Voice & Piano
I teach Voice, Piano. I am a Music Education Major with a Jazz Voice Concentration at Temple University. Throughout my time at Temple, much of my studies have been dedicated to Music Education. I have partaken in choirs, private voice lessons (both classical and jazz), and jazz ensembles. Additionally, I perform as a freelance vocalist at events and restaurants. As an educator, I believe in cultivating a safe and welcoming space for my students. I believe that this fosters creativity and expressiveness, allowing the students to truly make music. I believe in making music-making and music-learning a fun experience. I implement learner-centered education, which focuses on responding to the student’s needs through specific teaching styles tailored to them. I utilize written and aural teaching methods to strengthen student’s musical abilities in an all-encompassing way.
When did you begin singing, and why?
I have been singing since before I can remember. I grew up with the sounds of my dad playing jazz saxophone; I believe that is what sparked my love of singing and all music.
What other instruments do you play, and what is your experience with them?
I enjoy accompanying myself on piano while I sing. I studied piano from the age of 6 to 12. I was educated in both classical and jazz piano. Additionally, from the age of 10 to 18 I played saxophone. I was in both the concert band and the marching band.
What are your personal goals as a musician?
I believe that music is a language and the most effective way of learning a language is through immersion. I aspire to immerse myself in music in as many ways as possible– through listening, imitating, singing, playing, and teaching.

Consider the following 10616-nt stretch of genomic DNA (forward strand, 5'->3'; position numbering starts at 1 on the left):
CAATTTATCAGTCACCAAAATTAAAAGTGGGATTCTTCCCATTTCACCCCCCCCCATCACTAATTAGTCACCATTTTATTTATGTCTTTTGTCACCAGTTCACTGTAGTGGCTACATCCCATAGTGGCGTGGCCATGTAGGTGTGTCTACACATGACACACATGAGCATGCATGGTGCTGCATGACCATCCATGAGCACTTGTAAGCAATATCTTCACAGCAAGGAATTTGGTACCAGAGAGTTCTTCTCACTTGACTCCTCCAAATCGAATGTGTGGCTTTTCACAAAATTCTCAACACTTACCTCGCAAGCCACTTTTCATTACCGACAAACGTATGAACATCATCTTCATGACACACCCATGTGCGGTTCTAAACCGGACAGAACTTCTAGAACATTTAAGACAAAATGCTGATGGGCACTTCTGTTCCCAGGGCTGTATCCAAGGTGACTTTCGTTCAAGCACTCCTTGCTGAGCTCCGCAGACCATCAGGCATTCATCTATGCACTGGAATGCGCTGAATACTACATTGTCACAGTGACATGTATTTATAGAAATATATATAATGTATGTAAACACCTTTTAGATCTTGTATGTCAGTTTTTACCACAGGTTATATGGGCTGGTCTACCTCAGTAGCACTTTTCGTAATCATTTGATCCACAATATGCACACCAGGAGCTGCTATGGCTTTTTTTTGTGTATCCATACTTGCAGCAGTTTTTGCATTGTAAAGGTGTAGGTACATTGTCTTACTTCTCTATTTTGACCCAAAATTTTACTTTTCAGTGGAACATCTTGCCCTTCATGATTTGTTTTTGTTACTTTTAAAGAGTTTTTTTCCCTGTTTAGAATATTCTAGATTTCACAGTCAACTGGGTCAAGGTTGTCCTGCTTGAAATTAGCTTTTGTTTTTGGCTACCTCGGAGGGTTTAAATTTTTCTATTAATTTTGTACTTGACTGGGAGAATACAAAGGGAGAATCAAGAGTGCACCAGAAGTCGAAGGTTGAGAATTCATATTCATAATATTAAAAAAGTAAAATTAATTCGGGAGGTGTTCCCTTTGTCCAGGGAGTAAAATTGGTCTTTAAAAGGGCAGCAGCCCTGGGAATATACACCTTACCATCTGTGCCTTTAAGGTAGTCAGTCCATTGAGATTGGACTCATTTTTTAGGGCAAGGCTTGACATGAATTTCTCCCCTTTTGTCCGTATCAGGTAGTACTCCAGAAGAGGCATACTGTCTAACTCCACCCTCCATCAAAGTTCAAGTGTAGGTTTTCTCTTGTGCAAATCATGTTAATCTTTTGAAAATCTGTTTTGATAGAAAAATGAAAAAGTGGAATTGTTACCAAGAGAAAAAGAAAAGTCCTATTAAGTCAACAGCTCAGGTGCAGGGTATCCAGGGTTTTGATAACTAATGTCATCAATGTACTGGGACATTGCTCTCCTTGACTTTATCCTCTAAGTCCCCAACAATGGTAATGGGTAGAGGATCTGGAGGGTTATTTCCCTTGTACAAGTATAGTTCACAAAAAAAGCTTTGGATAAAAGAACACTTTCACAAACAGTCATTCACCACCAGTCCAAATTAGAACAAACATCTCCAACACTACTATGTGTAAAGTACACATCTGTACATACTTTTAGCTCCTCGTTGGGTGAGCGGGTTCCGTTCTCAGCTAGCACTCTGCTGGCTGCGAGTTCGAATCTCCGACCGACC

Do you have a memory of a time when a musical concept or technique really clicked? Something you’ll remember forever?
I remember my first voice lesson ever. My teacher wanted me to focus on my breathing. I took a proper, full breath before singing a phrase and it felt as though the music was moving throughout my entire body like a force of energy. That was the moment that I realized the act of singing and making music is a total mind-body experience.
What is your favorite piece of advice from one of your past (or current) teachers?
My jazz vocal instructor said “You have the vocabulary in you, you just have to free your mind and it will become a story.” I think about this often and believe that it is true. We often underestimate and doubt ourselves, but once you take away the fear and inhibition, the possibilities are endless.
What was your most challenging moment learning an instrument
Understanding that my voice and my body are my instruments was challenging at first. I had many occasions where I let my vocal health falter, which kept me from singing at times. I had to learn how to take care of my voice by taking care of my body and mind.
What is your biggest musical achievement?
My biggest musical achievement was when my band and I had the opportunity to perform at Chris’ Jazz Cafe in Philadelphia. That was extremely special to me having known of the great artists that performed there many years ago.
Favorite thing about teaching?
My favorite thing about teaching is seeing the student’s natural curiosity and love of learning. Furthermore, watching children’s responses to music fascinates and inspires me. Most of all, fostering a love of music in my students is the most rewarding thing to experience as a music teacher.
What is a piece of advice you would like to share with anyone learning music?
Believe in yourself. You are capable of anything you set your mind to if you are truly passionate about it. If you put passion into music-making, it will be sonorous.
Personal music projects:
As I work towards obtaining my Music Education Degree, I hope to continue to perform as a freelance jazz vocalist while continuing to further my knowledge and experience surrounding music education.